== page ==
If we have wronged another, we must humble ourselves and do whatever is required to gain a clear conscience with God and that person.
Reconciliation sounds wonderful, doesn’t it? Who wouldn’t want to experience the thrill of having a long-lost friend restored, or of turning an enemy into an ally?
But these things do not just happen. At least one party must take the pathway of humility and accept personal responsibility for any wrong attitudes or actions.
Reconciliation requires that we take whatever steps are necessary to obtain a clear conscience toward those we have offended or wronged in any way. Jesus emphasized this process in His Sermon on the Mount:
So if you are offering your gift at the altar and there remember that your brother has something against you, leave your gift there before the altar and go. First be reconciled to your brother, and then come and offer your gift (Matthew 5:23-24).
Why is reconciliation with others more important to God than whatever gifts we may offer to Him? How are our relationships with God and others interconnected?
If we recall that another believer has something against us, Jesus said we must stop what we’re doing and deal with it immediately—even if we’re in the middle of a worship service! We are not to proceed any further in our effort to worship, serve, or give an offering to Him. We must first go and be reconciled to that offended brother. Until we do, all attempted spiritual activity will be meaningless.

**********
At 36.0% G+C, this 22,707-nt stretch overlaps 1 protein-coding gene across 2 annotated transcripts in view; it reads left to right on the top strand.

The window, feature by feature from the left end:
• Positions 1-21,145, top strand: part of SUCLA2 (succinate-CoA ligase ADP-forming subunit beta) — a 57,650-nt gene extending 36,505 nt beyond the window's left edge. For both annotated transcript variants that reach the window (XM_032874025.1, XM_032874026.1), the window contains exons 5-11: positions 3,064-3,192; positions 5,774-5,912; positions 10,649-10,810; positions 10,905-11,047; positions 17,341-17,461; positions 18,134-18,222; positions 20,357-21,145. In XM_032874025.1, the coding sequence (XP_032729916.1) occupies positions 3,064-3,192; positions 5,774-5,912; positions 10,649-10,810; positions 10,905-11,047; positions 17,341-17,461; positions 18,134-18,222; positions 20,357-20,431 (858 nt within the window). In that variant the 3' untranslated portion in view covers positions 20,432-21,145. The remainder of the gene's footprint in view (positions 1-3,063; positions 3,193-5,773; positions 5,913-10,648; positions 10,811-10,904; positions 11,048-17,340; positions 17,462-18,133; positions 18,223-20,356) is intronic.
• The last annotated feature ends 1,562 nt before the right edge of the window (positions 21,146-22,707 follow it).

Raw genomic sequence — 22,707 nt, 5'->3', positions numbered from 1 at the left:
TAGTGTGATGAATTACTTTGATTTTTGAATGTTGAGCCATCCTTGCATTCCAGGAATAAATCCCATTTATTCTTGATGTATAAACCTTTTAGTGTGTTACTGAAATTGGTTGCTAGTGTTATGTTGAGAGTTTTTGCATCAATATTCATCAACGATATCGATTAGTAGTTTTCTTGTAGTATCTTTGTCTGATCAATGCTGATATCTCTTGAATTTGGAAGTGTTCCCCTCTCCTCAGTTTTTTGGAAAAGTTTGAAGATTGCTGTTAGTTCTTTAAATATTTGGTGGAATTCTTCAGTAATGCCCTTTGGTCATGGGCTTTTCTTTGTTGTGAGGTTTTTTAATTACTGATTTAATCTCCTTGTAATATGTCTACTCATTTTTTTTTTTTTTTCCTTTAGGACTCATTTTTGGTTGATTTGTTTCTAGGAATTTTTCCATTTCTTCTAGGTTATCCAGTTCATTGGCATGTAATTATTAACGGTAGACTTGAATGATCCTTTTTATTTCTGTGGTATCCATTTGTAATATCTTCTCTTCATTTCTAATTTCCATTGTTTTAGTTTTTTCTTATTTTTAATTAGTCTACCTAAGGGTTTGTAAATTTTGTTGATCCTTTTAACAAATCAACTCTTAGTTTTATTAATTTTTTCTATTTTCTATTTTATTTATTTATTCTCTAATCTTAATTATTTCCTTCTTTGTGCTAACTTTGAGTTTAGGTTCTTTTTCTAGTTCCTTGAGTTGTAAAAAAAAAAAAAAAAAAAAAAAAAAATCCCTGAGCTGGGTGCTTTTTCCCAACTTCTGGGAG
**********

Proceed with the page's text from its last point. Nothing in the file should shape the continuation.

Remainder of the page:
So how do you go about getting a clear conscience? Here are some practical guidelines to help you get started. We’ll look at just the first two steps here, and cover several others later.
1. Make a list.
Set aside some quality time when you can be alone and uninterrupted. Begin with prayer. Purpose to agree with God about whatever He shows you. Then ask Him to search your heart and remind you of each person you have wronged or with whom you have an unresolved conﬂict.
Make a list of each person God brings to mind. As you write each name, also write down how you have sinned against that person. Be as specific as possible about the ways you have wronged that individual.
Here are some questions to jump-start your thinking. They are not intended to be comprehensive—God may point out other areas or categories of people with whom you need to clear your conscience. Some of the issues God brings to mind may be in your past—others may be current. Whether your offense took place fifty years ago or fifty minutes ago, if you have not dealt with it, put it on the list.
Use the following questions to help you determine:
With whom do I need to clear my conscience? Who have I sinned against and never gone back to seek their forgiveness and make it right?
Is your conscience clear with your family?
- Have you broken any promises to your family? Have you broken your marriage vows?
- Are you deceiving your family in any way?
- Are you slothful or negligent in your duties at home?
- Do you have any habits that irritate or frustrate your family?
- Are you angry, resentful, or abusive toward any family member?
- Have you wounded the spirit of your mate?
- Have you withheld love from your mate or any of your children?
- Have you dishonored your parents or your mate’s parents?
- Have your failed to provide for your family, or to give yourself to your mate sexually?
If your first thought when you think of someone is anger, resentment, dread, or fear, chances are that person needs to be added to your list!
Is your conscience clear with your church family?